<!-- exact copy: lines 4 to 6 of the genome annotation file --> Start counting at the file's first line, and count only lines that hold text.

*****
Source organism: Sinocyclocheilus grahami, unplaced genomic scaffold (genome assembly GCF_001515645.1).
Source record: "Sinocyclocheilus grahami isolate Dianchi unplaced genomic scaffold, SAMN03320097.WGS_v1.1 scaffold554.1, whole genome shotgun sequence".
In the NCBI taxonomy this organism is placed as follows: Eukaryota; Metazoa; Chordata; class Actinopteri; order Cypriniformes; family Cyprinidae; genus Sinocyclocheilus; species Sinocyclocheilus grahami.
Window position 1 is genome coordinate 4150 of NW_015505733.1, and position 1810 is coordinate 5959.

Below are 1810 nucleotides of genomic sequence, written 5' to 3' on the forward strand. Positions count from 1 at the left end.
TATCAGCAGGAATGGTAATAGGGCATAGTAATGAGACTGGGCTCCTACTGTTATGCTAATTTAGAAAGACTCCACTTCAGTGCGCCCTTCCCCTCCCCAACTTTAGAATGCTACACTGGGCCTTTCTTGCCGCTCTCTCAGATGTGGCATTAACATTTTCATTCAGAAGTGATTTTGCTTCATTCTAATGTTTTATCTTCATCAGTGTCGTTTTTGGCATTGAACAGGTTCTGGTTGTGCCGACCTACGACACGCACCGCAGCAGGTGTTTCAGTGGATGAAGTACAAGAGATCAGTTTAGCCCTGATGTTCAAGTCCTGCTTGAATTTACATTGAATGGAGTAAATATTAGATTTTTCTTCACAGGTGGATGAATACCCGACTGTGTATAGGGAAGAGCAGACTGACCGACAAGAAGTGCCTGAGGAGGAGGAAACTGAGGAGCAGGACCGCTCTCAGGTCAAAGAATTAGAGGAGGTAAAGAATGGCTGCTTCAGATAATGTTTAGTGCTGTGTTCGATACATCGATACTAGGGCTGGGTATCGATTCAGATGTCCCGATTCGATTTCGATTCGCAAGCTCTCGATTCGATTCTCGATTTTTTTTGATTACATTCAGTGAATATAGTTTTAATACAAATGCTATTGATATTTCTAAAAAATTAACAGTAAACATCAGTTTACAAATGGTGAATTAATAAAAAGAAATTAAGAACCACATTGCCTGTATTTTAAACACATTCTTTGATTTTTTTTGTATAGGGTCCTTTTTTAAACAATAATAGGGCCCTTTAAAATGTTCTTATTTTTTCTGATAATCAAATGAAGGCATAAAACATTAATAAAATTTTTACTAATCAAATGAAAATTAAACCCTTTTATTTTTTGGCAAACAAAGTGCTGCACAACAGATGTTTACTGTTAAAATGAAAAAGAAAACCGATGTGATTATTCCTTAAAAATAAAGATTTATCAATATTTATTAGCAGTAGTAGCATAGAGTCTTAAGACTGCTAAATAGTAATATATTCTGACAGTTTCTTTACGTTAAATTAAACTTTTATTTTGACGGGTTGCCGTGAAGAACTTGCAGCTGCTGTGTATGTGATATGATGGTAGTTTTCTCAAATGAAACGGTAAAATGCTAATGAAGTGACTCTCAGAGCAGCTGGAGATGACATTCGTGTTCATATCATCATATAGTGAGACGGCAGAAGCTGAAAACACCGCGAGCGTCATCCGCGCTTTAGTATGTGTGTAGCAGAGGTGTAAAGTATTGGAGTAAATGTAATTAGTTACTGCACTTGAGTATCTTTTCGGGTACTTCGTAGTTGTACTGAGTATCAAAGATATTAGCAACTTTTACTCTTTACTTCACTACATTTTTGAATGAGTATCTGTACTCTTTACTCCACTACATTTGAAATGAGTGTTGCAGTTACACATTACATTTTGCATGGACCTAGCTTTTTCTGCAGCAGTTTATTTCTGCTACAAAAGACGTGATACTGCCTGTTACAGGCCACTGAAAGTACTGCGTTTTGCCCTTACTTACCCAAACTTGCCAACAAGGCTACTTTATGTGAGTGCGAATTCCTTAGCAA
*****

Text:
Window position 1 is genome coordinate 4150 of NW_015505733.1, and position 1810 is coordinate 5959.

Below are 1810 nucleotides of genomic sequence, written 5' to 3' on the forward strand. Positions count from 1 at the left end.
TATCAGCAGGAATGGTAATAGGGCATAGTAATGAGACTGGGCTCCTACTGTTATGCTAATTTAGAAAGACTCCACTTCAGTGCGCCCTTCCCCTCCCCAACTTTAGAATGCTACACTGGGCCTTTCTTGCCGCTCTCTCAGATGTGGCATTAACATTTTCATTCAGAAGTGATTTTGCTTCATTCTAATGTTTTATCTTCATCAGTGTCGTTTTTGGCATTGAACAGGTTCTGGTTGTGCCGACCTACGACACGCACCGCAGCAGGTGTTTCAGTGGATGAAGTACAAGAGATCAGTTTAGCCCTGATGTTCAAGTCCTGCTTGAATTTACATTGAATGGAGTAAATATTAGATTTTTCTTCACAGGTGGATGAATACCCGACTGTGTATAGGGAAGAGCAGACTGACCGACAAGAAGTGCCTGAGGAGGAGGAAACTGAGGAGCAGGACCGCTCTCAGGTCAAAGAATTAGAGGAGGTAAAGAATGGCTGCTTCAGATAATGTTTAGTGCTGTGTTCGATACATCGATACTAGGGCTGGGTATCGATTCAGATGTCCCGATTCGATTTCGATTCGCAAGCTCTCGATTCGATTCTCGATTTTTTTTGATTACATTCAGTGAATATAGTTTTAATACAAATGCTATTGATATTTCTAAAAAATTAACAGTAAACATCAGTTTACAAATGGTGAATTAATAAAAAGAAATTAAGAACCACATTGCCTGTATTTTAAACACATTCTTTGATTTTTTTTGTATAGGGTCCTTTTTTAAACAATAATAGGGCCCTTTAAAATGTTCTTATTTTTTCTGATAATCAAATGAAGGCATAAAACATTAATAAAATTTTTACTAATCAAATGAAAATTAAACCCTTTTATTTTTTGGCAAACAAAGTGCTGCACAACAGATGTTTACTGTTAAAATGAAAAAGAAAACCGATGTGATTATTCCTTAAAAATAAAGATTTATCAATATTTATTAGCAGTAGTAGCATAGAGTCTTAAGACTGCTAAATAGTAATATATTCTGACAGTTTCTTTACGTTAAATTAAACTTTTATTTTGACGGGTTGCCGTGAAGAACTTGCAGCTGCTGTGTATGTGATATGATGGTAGTTTTCTCAAATGAAACGGTAAAATGCTAATGAAGTGACTCTCAGAGCAGCTGGAGATGACATTCGTGTTCATATCATCATATAGTGAGACGGCAGAAGCTGAAAACACCGCGAGCGTCATCCGCGCTTTAGTATGTGTGTAGCAGAGGTGTAAAGTATTGGAGTAAATGTAATTAGTTACTGCACTTGAGTATCTTTTCGGGTACTTCGTAGTTGTACTGAGTATCAAAGATATTAGCAACTTTTACTCTTTACTTCACTACATTTTTGAATGAGTATCTGTACTCTTTACTCCACTACATTTGAAATGAGTGTTGCAGTTACACATTACATTTTGCATGGACCTAGCTTTTTCTGCAGCAGTTTATTTCTGCTACAAAAGACGTGATACTGCCTGTTACAGGCCACTGAAAGTACTGCGTTTTGCCCTTACTTACCCAAACTTGCCAACAAGGCTACTTTATGTGAGTGCGAATTCCTTAGCAA